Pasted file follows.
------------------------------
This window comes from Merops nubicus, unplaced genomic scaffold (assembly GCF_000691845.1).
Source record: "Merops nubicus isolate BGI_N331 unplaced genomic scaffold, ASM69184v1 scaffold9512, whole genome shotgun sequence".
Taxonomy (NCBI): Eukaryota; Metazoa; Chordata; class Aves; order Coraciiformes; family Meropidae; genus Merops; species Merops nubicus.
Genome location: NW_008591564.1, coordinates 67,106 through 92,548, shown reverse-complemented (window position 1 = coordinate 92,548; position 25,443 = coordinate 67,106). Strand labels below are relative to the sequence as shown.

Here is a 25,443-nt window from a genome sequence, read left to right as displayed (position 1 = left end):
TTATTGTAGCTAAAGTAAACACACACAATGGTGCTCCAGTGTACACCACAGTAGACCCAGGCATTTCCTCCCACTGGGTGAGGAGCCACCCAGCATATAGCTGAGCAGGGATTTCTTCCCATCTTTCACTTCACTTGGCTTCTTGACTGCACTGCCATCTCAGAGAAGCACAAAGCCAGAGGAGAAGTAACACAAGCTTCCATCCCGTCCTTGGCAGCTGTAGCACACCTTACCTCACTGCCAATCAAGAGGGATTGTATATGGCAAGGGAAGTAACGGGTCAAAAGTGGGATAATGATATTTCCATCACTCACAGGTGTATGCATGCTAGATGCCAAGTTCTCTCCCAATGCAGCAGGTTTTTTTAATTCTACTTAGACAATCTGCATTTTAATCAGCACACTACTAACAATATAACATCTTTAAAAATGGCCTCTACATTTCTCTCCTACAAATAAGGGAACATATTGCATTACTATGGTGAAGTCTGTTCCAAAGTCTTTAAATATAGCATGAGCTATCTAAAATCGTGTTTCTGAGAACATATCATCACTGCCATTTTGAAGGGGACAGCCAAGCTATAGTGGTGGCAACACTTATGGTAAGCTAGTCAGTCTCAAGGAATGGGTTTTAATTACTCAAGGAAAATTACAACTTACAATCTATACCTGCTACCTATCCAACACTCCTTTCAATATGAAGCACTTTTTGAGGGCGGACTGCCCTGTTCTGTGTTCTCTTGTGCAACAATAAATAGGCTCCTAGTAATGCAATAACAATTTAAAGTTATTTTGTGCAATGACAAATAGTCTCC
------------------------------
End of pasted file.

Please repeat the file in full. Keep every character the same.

This window comes from Merops nubicus, unplaced genomic scaffold (assembly GCF_000691845.1).
Source record: "Merops nubicus isolate BGI_N331 unplaced genomic scaffold, ASM69184v1 scaffold9512, whole genome shotgun sequence".
Taxonomy (NCBI): Eukaryota; Metazoa; Chordata; class Aves; order Coraciiformes; family Meropidae; genus Merops; species Merops nubicus.
Genome location: NW_008591564.1, coordinates 67,106 through 92,548, shown reverse-complemented (window position 1 = coordinate 92,548; position 25,443 = coordinate 67,106). Strand labels below are relative to the sequence as shown.

Here is a 25,443-nt window from a genome sequence, read left to right as displayed (position 1 = left end):
TTATTGTAGCTAAAGTAAACACACACAATGGTGCTCCAGTGTACACCACAGTAGACCCAGGCATTTCCTCCCACTGGGTGAGGAGCCACCCAGCATATAGCTGAGCAGGGATTTCTTCCCATCTTTCACTTCACTTGGCTTCTTGACTGCACTGCCATCTCAGAGAAGCACAAAGCCAGAGGAGAAGTAACACAAGCTTCCATCCCGTCCTTGGCAGCTGTAGCACACCTTACCTCACTGCCAATCAAGAGGGATTGTATATGGCAAGGGAAGTAACGGGTCAAAAGTGGGATAATGATATTTCCATCACTCACAGGTGTATGCATGCTAGATGCCAAGTTCTCTCCCAATGCAGCAGGTTTTTTTAATTCTACTTAGACAATCTGCATTTTAATCAGCACACTACTAACAATATAACATCTTTAAAAATGGCCTCTACATTTCTCTCCTACAAATAAGGGAACATATTGCATTACTATGGTGAAGTCTGTTCCAAAGTCTTTAAATATAGCATGAGCTATCTAAAATCGTGTTTCTGAGAACATATCATCACTGCCATTTTGAAGGGGACAGCCAAGCTATAGTGGTGGCAACACTTATGGTAAGCTAGTCAGTCTCAAGGAATGGGTTTTAATTACTCAAGGAAAATTACAACTTACAATCTATACCTGCTACCTATCCAACACTCCTTTCAATATGAAGCACTTTTTGAGGGCGGACTGCCCTGTTCTGTGTTCTCTTGTGCAACAATAAATAGGCTCCTAGTAATGCAATAACAATTTAAAGTTATTTTGTGCAATGACAAATAGTCTCC